Another thank you to the Lochan family at Lochan Tea for providing this sample of Harmutty Golden Lion 2nd Flush 2014 Assam Black Tea. Cheers!

Seajuli GFOP 2nd Flush 2014 Assam Black Tea from Surajmukhi Tea

Along with some interesting tea samples from Nepal, there were two samples from Assam included with the recent package from Surajmukhi Tea. Today’s review will focus on the Seajuli GFOP 2nd Flush 2014 Assam Black Tea.

The Seajuli Tea Estate is located in the North Bank of the Brahmaputra River, Lakhimpur District, Assam region of India. Focusing specifically on orthodox styles of teas, Seajuli is well known for the high quality teas produced here, as well as the natural beauty of the estate itself. Seajuli Tea Estate consists of about 289 hectares (714 acres) of land under tea cultivation.

The sample packet has been opened, and the scent of dark chocolate is immediately recognizable. Let the journey begin…

Seajuli GFOP 2nd Flush 2014 Assam Black Tea Dry Leaves
Seajuli GFOP 2nd Flush 2014 Assam Black Tea Dry Leaves

The dry leaves have a uniform faded black color. There are a few golden tips in the mix. The leaves are all medium fragments. There are a few stems in the mix. The leaves are machine rolled. The leaves have a rigid texture. The aroma has scents of dark chocolate, dried cherries, clove, and light leather. The aroma is very attractive.

Three grams of dry leaves were placed in a five ounce (150 ml) porcelain infusion cup. Purified water was heated to 205°F (96°C). The leaves were infused for 4:00 minutes.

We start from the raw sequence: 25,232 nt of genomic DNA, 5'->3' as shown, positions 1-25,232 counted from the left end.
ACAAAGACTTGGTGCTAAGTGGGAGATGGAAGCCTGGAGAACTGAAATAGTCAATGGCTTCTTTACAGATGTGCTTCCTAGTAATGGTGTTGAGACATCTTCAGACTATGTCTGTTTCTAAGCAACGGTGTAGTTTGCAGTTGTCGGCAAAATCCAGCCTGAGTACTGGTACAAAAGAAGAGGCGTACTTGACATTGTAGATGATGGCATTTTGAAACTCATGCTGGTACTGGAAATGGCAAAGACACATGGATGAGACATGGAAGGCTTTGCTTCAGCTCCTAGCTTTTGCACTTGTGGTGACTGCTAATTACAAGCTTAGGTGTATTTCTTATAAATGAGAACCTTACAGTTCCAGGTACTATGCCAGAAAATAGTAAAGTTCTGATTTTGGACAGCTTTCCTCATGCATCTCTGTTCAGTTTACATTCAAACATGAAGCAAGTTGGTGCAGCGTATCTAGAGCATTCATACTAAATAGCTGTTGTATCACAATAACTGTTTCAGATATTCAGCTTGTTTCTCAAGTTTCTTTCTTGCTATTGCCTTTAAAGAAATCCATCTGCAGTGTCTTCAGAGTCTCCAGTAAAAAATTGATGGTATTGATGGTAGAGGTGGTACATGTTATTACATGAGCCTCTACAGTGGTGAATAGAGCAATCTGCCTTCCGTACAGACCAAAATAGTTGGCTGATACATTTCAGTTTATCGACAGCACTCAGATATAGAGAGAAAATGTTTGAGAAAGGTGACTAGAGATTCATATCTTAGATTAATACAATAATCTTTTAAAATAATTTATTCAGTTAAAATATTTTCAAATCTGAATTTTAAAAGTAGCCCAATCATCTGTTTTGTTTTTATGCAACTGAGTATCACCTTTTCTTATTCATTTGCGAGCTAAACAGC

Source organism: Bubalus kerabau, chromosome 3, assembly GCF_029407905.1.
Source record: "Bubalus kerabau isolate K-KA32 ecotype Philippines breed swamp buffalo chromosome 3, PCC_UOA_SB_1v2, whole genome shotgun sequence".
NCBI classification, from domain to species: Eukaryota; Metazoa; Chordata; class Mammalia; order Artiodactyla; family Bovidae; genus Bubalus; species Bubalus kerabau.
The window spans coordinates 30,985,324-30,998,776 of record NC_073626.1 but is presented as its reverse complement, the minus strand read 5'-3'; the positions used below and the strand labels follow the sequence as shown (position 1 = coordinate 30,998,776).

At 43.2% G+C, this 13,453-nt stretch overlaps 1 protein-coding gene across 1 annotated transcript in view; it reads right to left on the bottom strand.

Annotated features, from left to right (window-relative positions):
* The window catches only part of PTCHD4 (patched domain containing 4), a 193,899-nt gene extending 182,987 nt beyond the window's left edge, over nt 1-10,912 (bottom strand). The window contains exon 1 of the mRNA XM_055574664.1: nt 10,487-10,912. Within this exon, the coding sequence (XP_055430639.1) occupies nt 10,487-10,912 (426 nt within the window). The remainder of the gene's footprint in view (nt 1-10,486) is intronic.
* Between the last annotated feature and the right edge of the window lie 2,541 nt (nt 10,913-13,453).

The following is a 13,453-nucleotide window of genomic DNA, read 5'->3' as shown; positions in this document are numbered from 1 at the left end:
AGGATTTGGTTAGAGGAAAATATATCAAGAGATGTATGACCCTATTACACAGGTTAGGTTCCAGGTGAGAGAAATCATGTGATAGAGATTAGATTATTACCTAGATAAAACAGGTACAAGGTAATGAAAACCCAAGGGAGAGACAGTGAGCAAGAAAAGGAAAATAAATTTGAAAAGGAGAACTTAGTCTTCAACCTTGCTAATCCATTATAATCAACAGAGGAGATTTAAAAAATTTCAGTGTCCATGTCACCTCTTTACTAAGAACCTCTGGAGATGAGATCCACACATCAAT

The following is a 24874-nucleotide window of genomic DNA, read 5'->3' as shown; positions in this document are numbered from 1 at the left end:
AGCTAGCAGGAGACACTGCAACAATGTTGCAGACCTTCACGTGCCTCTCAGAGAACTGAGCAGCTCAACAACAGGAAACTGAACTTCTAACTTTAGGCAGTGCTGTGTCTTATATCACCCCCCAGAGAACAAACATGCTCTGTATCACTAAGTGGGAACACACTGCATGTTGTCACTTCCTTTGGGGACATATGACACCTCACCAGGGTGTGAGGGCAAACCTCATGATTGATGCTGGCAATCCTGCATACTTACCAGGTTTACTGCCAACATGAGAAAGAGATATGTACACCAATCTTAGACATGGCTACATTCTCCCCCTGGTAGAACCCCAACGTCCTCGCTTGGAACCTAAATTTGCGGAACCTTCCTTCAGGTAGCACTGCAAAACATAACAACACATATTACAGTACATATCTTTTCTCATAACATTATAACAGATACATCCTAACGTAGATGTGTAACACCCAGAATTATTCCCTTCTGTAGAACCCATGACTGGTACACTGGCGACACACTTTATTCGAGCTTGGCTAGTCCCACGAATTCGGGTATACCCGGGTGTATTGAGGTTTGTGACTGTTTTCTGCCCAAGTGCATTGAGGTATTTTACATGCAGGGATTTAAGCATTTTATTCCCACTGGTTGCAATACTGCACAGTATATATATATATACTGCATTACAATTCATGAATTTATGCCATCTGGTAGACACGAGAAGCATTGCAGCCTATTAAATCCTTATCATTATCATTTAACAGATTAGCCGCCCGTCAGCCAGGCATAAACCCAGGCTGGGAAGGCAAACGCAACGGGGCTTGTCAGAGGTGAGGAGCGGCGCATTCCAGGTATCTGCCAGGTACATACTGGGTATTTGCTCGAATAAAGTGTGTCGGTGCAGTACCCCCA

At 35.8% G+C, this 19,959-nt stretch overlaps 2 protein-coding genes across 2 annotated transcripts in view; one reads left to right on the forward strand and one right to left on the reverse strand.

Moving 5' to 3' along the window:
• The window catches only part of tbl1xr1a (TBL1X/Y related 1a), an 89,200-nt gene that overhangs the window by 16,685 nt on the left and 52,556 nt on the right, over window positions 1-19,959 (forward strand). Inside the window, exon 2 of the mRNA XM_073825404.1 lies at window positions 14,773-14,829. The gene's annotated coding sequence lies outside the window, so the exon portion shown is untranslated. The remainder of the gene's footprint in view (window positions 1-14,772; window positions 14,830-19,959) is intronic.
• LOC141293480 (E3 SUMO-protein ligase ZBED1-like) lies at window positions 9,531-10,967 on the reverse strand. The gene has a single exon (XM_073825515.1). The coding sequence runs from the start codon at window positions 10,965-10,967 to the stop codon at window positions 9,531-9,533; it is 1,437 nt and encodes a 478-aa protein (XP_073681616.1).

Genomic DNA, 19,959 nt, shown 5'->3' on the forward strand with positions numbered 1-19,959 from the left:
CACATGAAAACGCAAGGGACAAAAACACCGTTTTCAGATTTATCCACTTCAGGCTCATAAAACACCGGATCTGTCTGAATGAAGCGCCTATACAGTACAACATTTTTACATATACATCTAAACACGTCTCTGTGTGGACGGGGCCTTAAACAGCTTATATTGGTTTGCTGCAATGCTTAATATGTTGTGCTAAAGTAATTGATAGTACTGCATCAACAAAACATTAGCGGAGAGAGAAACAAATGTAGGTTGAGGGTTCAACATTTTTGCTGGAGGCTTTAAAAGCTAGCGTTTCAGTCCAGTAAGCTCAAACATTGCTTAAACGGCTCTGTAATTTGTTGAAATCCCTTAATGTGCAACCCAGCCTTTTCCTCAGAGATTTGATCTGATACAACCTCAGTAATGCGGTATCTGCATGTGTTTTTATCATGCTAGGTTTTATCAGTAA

My suggestion for at home preparation is to use three grams of dry leaves for every eight ounces (240 ml) of water to be used. Heat water to 205°F (96°C). Steep the leaves for 4:00 minutes. Expect two infusions out of the same serving of dry leaves. The second infusion will be significantly lighter than the first.

Seajuli GFOP 2nd Flush 2014 Assam Black Tea Infusion
Seajuli GFOP 2nd Flush 2014 Assam Black Tea Infusion

The first infusion produced a liquor with a bright amber color, clear and transparent. The aroma has scents of dark chocolate, malt, clove, light cherry, and light valley flowers. The body is full, with a very smooth, velvety texture. The taste has a biscuity quality, with notes of dark chocolate, clove, light cherry, and light valley flowers. The astringency is moderate for an Assam black tea, and lingers through the aftertaste. The aftertaste also carries hints of dark chocolate and flowers.

Seajuli GFOP 2nd Flush 2014 Assam Black Tea Infused Leaves
Seajuli GFOP 2nd Flush 2014 Assam Black Tea Infused Leaves

The infused leaves have a uniform dark greenish-brown color. The leaves are all small to medium sized fragments. There are some bare stems in the mix. The leaves have a soft, smooth texture. The aroma has scents of dark chocolate, cherry, and clove.

The Seajuli GFOP 2nd Flush Assam Black Tea had plenty of positive attributes, and almost no negatives! From the highly attractive aroma of the dry leaves, to the full bodied, yet not overpowering qualities of the infusion, it is easy to see why the products from this tea estate enjoy much popularity in the European tea market. This tea does not need milk to be easily palatable, but surely a splash of milk will not take anything away from it. It is quite tasteful and aromatic in its most pure form. The astringency is very pleasant, and not overwhelming. It also carries nicely through the aftertaste. This is definitely an Assam tea that can satisfy many tastes.

Thank you to Ankit Lochan at Surajmukhi Tea for supplying this sample of Seajuli GFOP 2nd Flush Assam Black Tea. Cheers!